In this gap between Guam being "a part" and "apart" of the United States, we find the obligation of the United Nations to helping assist Guam in getting out of the this ambiguous and semi-voiceless position. Yet on Guam, the United Nations is treated as if its just a little bit better than Al Qaeda or Gloria Estefan in terms of local hatred. But people on Guam actually know very little about the United Nations, as do people in the United States. Their reactions tend to be of the most primal nationalist/imperialist or in the case of Guam colonist character. It doesn't matter what the United Nations can do, might represent or what spirit or hopes for a better world it was born from, all that matter is that the United Nations in some exists as a challenge to the sovereignty of the United States, and dares to limit it power. The next step of this hatred for the UN could be termed "ego-imperial" because, not only is this disgust derived from the challenges to the "nation" of the United States and its sovereignty, but the UN is also a challenged to the imperial idea that so many American are invested in, that the only thing which can actually lead this world or make it better, is the United States.

Despite this stubborn resistance to see that America exists as a member of the world of nations, and not the king of such world, there are those who are still working with the promise of global justice, democracy and decolonization that the United Nations is supposed to represent. Gi este na espiritu, In 2007, Chamorros and their allies traveled twice to the United Nations to speak on behalf of Guam, and inform the world as to its political status and the resistance of the United States to the decolonization of their own colonies. This issue of Minagahet is comprised of the testimonies of these visits, the first which took place in June and addressed the United Nations Special Committee of 24 on Decolonization, and second in October which was to the Fourth Committee.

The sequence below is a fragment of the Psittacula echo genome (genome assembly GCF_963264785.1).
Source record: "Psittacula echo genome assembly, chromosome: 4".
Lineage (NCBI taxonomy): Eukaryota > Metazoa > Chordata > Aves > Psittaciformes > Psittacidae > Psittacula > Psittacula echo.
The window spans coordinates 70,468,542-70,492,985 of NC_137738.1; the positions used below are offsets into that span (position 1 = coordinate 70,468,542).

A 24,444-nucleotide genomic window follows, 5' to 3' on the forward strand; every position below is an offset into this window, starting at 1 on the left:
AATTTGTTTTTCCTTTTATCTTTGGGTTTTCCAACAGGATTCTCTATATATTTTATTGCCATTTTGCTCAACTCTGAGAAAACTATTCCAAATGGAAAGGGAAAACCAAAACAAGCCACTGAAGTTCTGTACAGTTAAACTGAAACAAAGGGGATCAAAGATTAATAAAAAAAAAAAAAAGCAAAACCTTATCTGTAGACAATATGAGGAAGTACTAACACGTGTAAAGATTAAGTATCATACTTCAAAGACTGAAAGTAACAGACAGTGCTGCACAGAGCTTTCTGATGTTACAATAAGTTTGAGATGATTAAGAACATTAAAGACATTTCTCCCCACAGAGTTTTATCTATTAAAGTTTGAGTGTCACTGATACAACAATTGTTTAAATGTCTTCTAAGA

I guinifen i mañainå-ta para ta fanmanlibre ta’lo, achokka’ mafñas, ti ma’pos. Gi i kinalamten este na manhoben siña ta li’e, siña ta pacha, ta siña ta na’la’la’ gui’ ta’lo.

And before I go, let me once again list all my blogs where you can find more info, Decolonize Guam BlogNo Rest for the Awake - Minagahet Chamorro, Voicing Indigeneity.


Sahuma Minagahet yan Na'suha Dinagi




Histories of Apathy and Histories of Hope

Pinagat as Keith Lujan Camacho, Assistant Professor UCLA


"To date, neither the United States nor the United Nations has made any sustained attempt to prepare the Chamorro people of Guam toward "self-determination," as defined by United Nations Resolution 1541. In fact, the United States history of political relations with Guam can be best described as one of apathy, ignorance, racism and unilateralism."

Remnants of Colonialism, Recommendations for the Future

Pinagat as Hope Cristobal, Psychologist


"Your Excellencies, the freedom to run our local government, to make laws for ourselves in our homeland, to elect a non-voting US paid delegate to US Congress does not equate political freedom. And neither is writing a constitution as defined under the sovereignty of the US."


Endangering Chamoru Self-Determination


Pinagat as Sabina Florez Perez, Economic and Environmental Activist